Like it or not, the California Consumer Privacy Act (CCPA) is now in effect. And worse may be coming.
An even tougher regulation — the California Privacy Rights Act (CPRA) will be on a ballot initiative in November. And chances are Californians will vote for it.
Among other things, the CPRA would set up a new state agency to enforce the law, and would build additional fences around personally sensitive data while strengthening the ability of consumers to have information deleted.
It also would expand employee rights, according to an advisory by David L. Cheng and Noah M. Woo of Ford & Harrison LLP, as published on Lexology.
But that law, if it comes, probably won’t be implemented until 2023. Until then, firms will have their hands full dealing with CCPA.
Moreover, “this is not a one-time event,” Voda says. “Call it the first taste, but a dozen other states have legislation in the pipeline.”
The danger is that there will be a “patchwork of regulations,” Voda continues. A comprehensive federal law would make it easier to comply — not that this will be happening soon, he notes.
What does the CCPA require? First, brands have to have “clear messaging and mechanisms” to allow consumers to opt out and be forgotten, Voda notes.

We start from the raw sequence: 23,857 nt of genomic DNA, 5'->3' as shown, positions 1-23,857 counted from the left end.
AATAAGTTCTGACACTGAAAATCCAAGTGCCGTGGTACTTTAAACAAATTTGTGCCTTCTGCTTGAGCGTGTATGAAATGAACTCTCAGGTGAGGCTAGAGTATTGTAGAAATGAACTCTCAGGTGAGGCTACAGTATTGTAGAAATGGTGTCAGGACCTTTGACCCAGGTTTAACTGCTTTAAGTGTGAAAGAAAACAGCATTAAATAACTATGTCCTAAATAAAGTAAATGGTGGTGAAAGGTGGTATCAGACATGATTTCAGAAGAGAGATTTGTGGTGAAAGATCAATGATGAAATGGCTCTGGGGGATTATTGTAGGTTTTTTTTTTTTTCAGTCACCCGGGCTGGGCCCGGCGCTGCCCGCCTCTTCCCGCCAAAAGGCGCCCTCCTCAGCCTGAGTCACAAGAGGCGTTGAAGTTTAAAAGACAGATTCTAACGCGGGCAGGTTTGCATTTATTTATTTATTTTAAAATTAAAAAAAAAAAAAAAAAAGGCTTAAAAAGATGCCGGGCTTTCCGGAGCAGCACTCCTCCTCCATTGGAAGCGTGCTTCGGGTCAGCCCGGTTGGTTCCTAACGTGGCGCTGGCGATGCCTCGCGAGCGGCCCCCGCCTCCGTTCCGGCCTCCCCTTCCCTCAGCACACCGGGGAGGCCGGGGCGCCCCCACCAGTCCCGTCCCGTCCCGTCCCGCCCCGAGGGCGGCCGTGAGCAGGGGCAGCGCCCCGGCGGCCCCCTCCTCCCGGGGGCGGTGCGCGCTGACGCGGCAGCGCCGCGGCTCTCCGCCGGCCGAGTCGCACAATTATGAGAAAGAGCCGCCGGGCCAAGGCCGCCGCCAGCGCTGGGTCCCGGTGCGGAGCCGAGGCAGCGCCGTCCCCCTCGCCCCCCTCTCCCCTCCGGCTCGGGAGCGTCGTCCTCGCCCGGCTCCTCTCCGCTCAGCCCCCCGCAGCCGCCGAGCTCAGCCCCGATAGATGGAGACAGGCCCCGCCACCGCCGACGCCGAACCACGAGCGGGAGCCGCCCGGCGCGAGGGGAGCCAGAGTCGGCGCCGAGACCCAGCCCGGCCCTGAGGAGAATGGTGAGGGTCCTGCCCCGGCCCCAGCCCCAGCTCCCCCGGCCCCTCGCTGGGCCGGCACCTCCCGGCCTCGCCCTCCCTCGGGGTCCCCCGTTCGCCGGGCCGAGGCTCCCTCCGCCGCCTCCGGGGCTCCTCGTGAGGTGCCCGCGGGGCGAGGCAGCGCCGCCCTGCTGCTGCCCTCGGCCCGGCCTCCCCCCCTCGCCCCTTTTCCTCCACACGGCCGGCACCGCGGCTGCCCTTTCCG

The rules regarding email do not seem onerous at first glance: Like Can-Spam, the CCPA requires that consumers be able to opt out. But that can be a complicated task.
“Brand are using email services provider and external vendor databases,” Voda says. “They have to make sure that the requests go to all email service providers and flow through to the vendors.
There is no requirement that consumers must opt in to email lists, but Voda notes that this is the best practice,
“There are guidelines,” he says. “Brands are doing the right thing — opt-in.
Voda’s Minneapolis-based firm helps brands measure their marketing performance in both digital and print channels without using personally identifiable information.
Who’s doing well at adhering to CCPA?
“Financial services firms tend to be upfront in compliance,” Voda says. “They have the staffing” to deal with it. Retail brands are less well-prepared.
Is the state suing companies?
“I haven’t seen anything in the last 24 hours,” Voda laughs.